I don't see Western readers discovering a common pulsewith the ultra-conservative family, whose masculine side is largely hypocritical around the themI don't see Western readers discovering a common pulsewith the ultra-conservative family, whose masculine side is largely hypocritical around the theme of sex, that forms the basis of the story.
Should a writer of Toni's calibre restrict herself with a not-so-grand ambition?
Toni is a master at managing conversations and a writer who reveals hShould a writer of Toni's calibre restrict herself with a not-so-grand ambition?
Toni is a master at managing conversations and a writer who reveals her characters more through these, and occasional interior monologues, than actions. In 'Tar Baby', her characters talk out everything, either with themselves or with others; each conflict inside their hearts is mightily verbalized. And all that is fine. So very fine. Because the conflicts are of import: conflicts around the true culture of white-folk and black-folk; and how these two have mingled with each other through time; and how these two should evolve with time -- whether they should confuse their historical roles to the point of exchanging them, or stay comfortable in the faint trails of the master-slave equation. Amidst all these is a love story that is, Tony seems to propose, flawed in its conception -- a black woman white at heart with a black man truly black. In the denouement, the all-so-predictable failure of this love story coincides with the transmutation of every white-black relationship; and Toni leaves things at that.
Could the novel have been written better? Yes. The prose-poetic content of chapter introductions is a deviation; it becomes an expected frustration the reader faces every time he moves on: a case of the rush of closing a chapter being mitigated by the abstruse verbosity in the beginning of the next. The poetic expression is convoluted and lengthy; its incongruous property being revealed here even more, since ‘Tar Baby’ is primarily a novel of conversation not descriptive prose; and although Toni does exceptionally well in linking the poetry with the plot and the characters (she employs interior monologues and omniscient narrator consciousness descriptions to achieve that), the urge to skip all of that and have the characters 'really talking' is overbearing at times.
Add to that the fact that the main character - Son - the black man roiled in blackness - and understatedly portrayed as a kind of an ideal - is colossally underdeveloped, and quite inapproachable at times. You love him when he is brusque and speaks his mindm, but incomprehensible whenever he acts or talks nice to anyone else. The reader gets a lengthy description of his history; Toni even takes you to his hometown Eloe in North Florida; but you never ever get to know the guy adequately. Hows that!?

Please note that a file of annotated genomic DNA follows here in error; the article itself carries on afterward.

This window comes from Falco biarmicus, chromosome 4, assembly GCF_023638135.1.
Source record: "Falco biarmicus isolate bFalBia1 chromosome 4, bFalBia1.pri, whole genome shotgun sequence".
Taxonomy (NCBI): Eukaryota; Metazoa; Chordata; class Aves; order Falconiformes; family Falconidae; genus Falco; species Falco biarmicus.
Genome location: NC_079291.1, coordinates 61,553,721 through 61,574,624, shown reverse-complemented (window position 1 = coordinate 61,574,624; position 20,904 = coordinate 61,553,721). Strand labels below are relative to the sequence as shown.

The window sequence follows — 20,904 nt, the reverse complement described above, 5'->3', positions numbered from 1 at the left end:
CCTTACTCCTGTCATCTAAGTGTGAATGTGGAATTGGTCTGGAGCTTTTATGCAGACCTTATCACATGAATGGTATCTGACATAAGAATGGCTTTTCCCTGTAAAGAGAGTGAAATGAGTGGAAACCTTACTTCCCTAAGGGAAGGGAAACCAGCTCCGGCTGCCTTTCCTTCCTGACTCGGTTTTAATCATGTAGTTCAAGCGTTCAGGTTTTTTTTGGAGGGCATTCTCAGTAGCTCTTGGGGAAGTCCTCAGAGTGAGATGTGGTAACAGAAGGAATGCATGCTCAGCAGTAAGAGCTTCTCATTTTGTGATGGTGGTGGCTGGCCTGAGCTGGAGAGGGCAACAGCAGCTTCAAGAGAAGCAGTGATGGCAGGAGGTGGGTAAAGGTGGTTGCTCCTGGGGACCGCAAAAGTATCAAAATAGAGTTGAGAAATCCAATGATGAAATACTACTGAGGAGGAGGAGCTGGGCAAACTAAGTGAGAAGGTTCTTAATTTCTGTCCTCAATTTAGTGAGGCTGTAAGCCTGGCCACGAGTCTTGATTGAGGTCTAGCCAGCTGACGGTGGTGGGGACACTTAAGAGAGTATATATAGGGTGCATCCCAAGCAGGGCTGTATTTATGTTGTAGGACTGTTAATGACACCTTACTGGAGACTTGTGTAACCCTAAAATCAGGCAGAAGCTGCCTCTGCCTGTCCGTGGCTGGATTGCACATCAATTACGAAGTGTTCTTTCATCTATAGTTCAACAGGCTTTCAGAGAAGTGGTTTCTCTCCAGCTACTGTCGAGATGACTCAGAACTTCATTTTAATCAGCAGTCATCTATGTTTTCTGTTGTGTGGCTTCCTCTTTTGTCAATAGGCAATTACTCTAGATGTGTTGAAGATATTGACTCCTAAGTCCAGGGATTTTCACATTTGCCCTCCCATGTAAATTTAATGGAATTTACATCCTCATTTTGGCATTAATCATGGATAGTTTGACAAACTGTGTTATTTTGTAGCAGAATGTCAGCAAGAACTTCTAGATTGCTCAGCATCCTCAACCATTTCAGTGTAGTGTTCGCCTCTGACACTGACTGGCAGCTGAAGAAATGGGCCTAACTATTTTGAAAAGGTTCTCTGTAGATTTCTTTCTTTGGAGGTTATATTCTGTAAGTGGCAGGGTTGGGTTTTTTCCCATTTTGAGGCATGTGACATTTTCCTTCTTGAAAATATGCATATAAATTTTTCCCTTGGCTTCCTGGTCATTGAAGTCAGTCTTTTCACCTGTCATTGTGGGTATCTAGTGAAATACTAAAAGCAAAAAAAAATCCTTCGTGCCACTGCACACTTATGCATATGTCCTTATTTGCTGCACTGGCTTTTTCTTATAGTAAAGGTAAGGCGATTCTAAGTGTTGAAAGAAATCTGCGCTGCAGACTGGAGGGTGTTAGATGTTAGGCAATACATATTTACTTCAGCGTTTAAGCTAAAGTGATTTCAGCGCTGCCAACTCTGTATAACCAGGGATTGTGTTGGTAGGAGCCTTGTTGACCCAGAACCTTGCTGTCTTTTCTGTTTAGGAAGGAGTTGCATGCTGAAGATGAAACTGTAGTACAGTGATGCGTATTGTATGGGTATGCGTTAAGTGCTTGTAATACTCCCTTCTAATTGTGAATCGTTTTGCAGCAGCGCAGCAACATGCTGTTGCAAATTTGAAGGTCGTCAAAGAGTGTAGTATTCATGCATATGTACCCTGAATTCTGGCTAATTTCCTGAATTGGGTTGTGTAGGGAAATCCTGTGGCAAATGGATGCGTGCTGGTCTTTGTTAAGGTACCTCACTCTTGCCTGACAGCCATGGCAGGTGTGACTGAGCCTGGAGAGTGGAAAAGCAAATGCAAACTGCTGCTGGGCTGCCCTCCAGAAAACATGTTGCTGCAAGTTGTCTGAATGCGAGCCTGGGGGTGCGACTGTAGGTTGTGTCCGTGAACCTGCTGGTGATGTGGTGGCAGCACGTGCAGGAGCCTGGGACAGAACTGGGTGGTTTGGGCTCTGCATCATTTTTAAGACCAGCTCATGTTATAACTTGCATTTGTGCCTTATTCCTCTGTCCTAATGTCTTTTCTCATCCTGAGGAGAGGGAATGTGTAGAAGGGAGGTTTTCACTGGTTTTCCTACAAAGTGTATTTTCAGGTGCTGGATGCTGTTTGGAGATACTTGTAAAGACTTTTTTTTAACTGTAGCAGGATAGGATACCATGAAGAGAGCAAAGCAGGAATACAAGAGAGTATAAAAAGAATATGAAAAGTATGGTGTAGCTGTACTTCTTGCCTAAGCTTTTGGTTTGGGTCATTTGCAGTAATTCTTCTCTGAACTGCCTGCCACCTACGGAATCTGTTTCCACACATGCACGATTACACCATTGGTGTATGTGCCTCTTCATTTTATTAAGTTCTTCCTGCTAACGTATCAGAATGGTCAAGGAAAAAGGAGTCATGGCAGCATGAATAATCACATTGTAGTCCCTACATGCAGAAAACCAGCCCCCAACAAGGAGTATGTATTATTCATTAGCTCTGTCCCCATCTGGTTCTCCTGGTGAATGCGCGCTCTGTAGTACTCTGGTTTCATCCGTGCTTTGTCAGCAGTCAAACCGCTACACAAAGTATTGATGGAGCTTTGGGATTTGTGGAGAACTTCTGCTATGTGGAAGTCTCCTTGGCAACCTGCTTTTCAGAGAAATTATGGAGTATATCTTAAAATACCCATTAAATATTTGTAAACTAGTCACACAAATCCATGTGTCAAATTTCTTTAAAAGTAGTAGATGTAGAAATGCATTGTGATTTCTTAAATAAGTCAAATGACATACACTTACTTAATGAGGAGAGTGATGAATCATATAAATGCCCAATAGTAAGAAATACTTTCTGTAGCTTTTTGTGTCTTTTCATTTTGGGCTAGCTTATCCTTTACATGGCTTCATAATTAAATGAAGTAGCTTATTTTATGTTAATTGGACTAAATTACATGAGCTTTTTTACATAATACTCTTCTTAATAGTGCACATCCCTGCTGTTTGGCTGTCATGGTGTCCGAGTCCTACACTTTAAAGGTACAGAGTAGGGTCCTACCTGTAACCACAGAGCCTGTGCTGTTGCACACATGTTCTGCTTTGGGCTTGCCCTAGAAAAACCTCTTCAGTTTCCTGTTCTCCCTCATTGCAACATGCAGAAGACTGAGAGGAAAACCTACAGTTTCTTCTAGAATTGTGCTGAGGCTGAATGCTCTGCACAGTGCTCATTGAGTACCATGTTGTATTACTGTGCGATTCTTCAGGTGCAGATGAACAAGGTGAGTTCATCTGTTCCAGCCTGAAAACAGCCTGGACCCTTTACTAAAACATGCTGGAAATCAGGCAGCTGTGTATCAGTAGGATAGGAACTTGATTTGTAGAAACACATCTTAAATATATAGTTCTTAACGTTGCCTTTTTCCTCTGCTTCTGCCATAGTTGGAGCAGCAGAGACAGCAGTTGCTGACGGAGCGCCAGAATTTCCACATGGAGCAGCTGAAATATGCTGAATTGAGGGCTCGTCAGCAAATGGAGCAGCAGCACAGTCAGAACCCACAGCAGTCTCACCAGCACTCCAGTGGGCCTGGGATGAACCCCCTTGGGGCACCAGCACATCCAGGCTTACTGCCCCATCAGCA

And thirdly, what does this novel achieve? Does it bare the cultural divides adequately? The answer can be arrived at through another question. Are the characters really important in the context of the conflicts to be explored?: a rich white man living in Queen of France after retirement; his wife, forced into living there while her heart lies with her son in the US; their servants, a black couple; the servants' neice, our heroine, educated with the white man's money; and the black man, our hero, who somehow swims across the ocean to bump into this melee. Do these characters really encapsulate the symbolisms they are purported to. Actually, no. Why? Because the loose definition of the last (and also the main) character ensures that all the other characters fail to consistently portray their symbolic positions - making the whole cast a little lest purposeful, a little less important.
Tar Baby works, but not throughout—because, actually, it doesn’t try hard enough. And for this Toni has to be blamed—partly in her execution, and partly for not starting out with an ambition and an idea befitting her stature. ...more
Orhan Pamuk is a self-confessed structure lover. In his interview with 'The Paris Review', he revealed two important things about his writing method tOrhan Pamuk is a self-confessed structure lover. In his interview with 'The Paris Review', he revealed two important things about his writing method that an insightful reader will corroborate in any of his work: first, that he maps an entire novel-all its chapters, by their main content, before he begins writing them; and second, that he creates events within each chapter to make his characters do things that he wants them to do, to explore the questions that he wants explored. The supreme culmination of this technique is 'My Name is Red', which, according to this reviewer, seems to be the masterpiece that Orhan will find impossible to surpass.